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Oakencroft Chardonnay 2001
Serve with: Chardonnay is often preferred with strongly flavored sauteed or grilled fish, chicken, rabbit and small game dishes. Serve with herb-scented cream sauces, mussels, diced chicken and veal. Pair with cauliflower and asparagus hollandaise. It is lovely with brie, camembert or saga blue cheeses.
Diversity of landscape, terrain and climate make Virginia one of the most exciting American wine producing states today. Its viticultural history reaches as far back as 1607 when early settlers made the first wine from indigenous American grapes.
Thomas Jefferson imported the first French varieties to Virginia and grew the Vitis vinifera species (the European species), though not with great success.
Today, however, increased knowledge and optimal vineyard management techniques bring prosperity with a great number of diverse varieties. Virginia’s varied landscape has created seven distinct AVAs (American Viticultural Areas).
Encouraged by an enthusiastic state government, fine wine production in Virginia continues to flourish. The state achieves success with a variety of wine types and styles including sparkling wines, Bordeaux Blends, Nebbiolo, Chardonnay, Viognier and less common whites like Petit Manseng and Vermentino.
One of the most popular and versatile white wine grapes, Chardonnay offers a wide range of flavors and styles depending on where it’s grown and how it’s made. In Burgundy, Chardonnay produces some of the finest white wines in the world, typically tending towards minimal intervention in the winery and at its best resulting in remarkable longevity. This grape is popular throughout the world, but perhaps its second most important home is in California, where both oaky, buttery styles and leaner, European-inspired wines enjoy great popularity. Oregon, Australia, South America, South Africa, and New Zealand are also significant producers of Chardonnay.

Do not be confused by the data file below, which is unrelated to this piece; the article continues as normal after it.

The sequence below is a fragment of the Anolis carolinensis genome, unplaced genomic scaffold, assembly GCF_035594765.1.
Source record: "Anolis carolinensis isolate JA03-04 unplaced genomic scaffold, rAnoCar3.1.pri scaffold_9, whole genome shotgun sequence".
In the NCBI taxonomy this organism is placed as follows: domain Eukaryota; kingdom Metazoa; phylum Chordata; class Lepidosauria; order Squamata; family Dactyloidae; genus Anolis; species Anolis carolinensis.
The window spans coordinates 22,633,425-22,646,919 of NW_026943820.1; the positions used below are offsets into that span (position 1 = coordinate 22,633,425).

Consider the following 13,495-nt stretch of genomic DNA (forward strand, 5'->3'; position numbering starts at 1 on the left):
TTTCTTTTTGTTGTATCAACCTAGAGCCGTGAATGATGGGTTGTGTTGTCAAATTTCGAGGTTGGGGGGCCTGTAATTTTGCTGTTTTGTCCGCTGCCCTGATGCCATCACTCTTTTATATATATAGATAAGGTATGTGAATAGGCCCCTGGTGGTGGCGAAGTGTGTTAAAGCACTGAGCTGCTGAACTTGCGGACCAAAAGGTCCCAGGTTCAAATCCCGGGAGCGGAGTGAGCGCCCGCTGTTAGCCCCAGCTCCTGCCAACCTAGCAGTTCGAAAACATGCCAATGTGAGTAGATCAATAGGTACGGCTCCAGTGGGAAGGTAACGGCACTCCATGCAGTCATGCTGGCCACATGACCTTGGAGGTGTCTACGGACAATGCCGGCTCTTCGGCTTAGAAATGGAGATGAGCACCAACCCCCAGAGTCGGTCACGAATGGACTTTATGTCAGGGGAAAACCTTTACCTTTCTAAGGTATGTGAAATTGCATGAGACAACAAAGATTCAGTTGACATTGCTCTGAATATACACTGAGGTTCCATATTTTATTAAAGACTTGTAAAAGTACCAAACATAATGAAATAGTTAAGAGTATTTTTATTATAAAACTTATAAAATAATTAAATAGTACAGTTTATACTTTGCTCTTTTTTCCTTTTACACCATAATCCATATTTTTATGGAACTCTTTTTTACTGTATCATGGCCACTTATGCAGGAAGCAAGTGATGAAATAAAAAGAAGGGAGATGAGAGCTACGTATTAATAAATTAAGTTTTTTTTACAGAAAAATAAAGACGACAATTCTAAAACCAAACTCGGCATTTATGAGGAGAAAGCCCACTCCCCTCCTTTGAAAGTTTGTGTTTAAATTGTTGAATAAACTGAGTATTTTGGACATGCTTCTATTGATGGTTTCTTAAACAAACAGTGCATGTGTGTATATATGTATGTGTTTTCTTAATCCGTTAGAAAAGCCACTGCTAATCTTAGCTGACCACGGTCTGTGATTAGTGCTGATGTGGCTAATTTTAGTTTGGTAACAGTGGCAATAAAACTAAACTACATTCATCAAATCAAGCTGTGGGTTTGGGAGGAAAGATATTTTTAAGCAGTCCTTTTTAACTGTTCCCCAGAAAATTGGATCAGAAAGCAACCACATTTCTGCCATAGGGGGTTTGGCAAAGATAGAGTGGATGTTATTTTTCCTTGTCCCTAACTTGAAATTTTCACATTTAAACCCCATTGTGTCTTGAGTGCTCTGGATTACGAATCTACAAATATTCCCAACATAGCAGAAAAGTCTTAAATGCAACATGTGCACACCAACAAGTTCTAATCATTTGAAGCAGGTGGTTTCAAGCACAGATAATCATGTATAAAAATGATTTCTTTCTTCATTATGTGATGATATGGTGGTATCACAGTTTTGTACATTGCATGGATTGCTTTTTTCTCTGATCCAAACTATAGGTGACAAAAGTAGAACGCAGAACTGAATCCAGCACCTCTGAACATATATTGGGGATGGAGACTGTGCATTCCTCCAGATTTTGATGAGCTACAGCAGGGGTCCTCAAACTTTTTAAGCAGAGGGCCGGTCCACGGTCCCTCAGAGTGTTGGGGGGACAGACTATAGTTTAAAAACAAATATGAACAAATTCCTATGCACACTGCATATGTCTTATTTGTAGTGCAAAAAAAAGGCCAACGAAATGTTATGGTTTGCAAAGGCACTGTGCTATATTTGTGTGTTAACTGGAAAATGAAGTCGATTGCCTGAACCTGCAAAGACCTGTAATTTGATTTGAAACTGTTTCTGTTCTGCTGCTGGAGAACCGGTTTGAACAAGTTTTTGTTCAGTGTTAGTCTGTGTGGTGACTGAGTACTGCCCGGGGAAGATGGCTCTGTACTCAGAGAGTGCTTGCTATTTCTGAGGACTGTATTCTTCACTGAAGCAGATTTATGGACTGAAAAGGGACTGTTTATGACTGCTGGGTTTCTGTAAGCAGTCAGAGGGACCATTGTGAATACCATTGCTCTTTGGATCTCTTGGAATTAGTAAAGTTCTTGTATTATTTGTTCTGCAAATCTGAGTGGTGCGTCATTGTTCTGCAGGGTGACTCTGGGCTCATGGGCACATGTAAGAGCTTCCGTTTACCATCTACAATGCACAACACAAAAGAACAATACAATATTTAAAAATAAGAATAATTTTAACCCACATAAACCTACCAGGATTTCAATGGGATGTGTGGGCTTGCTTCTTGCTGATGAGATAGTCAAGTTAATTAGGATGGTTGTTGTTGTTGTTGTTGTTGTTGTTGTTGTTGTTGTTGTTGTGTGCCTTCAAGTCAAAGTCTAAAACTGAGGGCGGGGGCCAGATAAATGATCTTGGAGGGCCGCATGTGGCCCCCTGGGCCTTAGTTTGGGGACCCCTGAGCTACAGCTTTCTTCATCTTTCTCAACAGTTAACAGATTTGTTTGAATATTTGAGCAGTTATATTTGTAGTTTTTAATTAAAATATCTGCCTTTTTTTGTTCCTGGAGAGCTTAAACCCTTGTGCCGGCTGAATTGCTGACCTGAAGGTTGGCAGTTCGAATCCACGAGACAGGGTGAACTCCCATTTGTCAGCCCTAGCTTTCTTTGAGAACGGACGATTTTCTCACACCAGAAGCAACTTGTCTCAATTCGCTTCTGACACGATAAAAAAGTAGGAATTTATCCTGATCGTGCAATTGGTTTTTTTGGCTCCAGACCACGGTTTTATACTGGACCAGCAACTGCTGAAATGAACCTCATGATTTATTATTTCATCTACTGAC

In the Glass
When planted on cool sites, Chardonnay’s flavors tend towards grapefruit, green apple, minerals, and white stone fruit, while warmer locations coax out richer, more tropical flavors of fig, melon, and pineapple. Oak can add notes of vanilla, coconut, and spice (as well as texture), while malolactic fermentation can impart soft, buttery acidity.
Chardonnay is as versatile at the table as it is in the vineyard. The crisp, clean, Chablis-like styles go well with simple seafood, light chicken dishes, and salads. Richer Chardonnays marry well with cream or oil-based sauces.
Since the 1990s, big, oaky, buttery Chardonnays from California have enjoyed explosive popularity. More recently, the pendulum has begun to swing in the opposite direction, towards a clean, crisp style that rarely utilizes new oak. These Old-World style wines have been dubbed the “New California Chardonnays,” and anyone who claims they do not like Chardonnay should give them a try.